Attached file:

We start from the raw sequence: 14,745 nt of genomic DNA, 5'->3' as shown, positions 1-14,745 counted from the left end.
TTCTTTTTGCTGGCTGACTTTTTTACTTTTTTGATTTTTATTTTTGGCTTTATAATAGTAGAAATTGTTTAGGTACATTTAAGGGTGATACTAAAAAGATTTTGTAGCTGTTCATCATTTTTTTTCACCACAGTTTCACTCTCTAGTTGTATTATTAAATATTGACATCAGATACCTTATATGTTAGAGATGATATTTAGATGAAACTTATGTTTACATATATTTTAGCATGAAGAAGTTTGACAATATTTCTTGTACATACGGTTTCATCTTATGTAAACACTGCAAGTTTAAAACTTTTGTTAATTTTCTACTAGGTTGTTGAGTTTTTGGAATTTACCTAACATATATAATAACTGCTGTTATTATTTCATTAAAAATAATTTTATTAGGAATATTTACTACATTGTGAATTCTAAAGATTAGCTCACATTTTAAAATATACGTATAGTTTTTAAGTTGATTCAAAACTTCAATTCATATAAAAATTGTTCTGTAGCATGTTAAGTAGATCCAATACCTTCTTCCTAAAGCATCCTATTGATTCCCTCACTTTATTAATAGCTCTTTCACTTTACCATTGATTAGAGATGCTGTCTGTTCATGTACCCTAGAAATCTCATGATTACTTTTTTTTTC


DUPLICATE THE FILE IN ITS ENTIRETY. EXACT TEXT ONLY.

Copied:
We start from the raw sequence: 14,745 nt of genomic DNA, 5'->3' as shown, positions 1-14,745 counted from the left end.
TTCTTTTTGCTGGCTGACTTTTTTACTTTTTTGATTTTTATTTTTGGCTTTATAATAGTAGAAATTGTTTAGGTACATTTAAGGGTGATACTAAAAAGATTTTGTAGCTGTTCATCATTTTTTTTCACCACAGTTTCACTCTCTAGTTGTATTATTAAATATTGACATCAGATACCTTATATGTTAGAGATGATATTTAGATGAAACTTATGTTTACATATATTTTAGCATGAAGAAGTTTGACAATATTTCTTGTACATACGGTTTCATCTTATGTAAACACTGCAAGTTTAAAACTTTTGTTAATTTTCTACTAGGTTGTTGAGTTTTTGGAATTTACCTAACATATATAATAACTGCTGTTATTATTTCATTAAAAATAATTTTATTAGGAATATTTACTACATTGTGAATTCTAAAGATTAGCTCACATTTTAAAATATACGTATAGTTTTTAAGTTGATTCAAAACTTCAATTCATATAAAAATTGTTCTGTAGCATGTTAAGTAGATCCAATACCTTCTTCCTAAAGCATCCTATTGATTCCCTCACTTTATTAATAGCTCTTTCACTTTACCATTGATTAGAGATGCTGTCTGTTCATGTACCCTAGAAATCTCATGATTACTTTTTTTTTC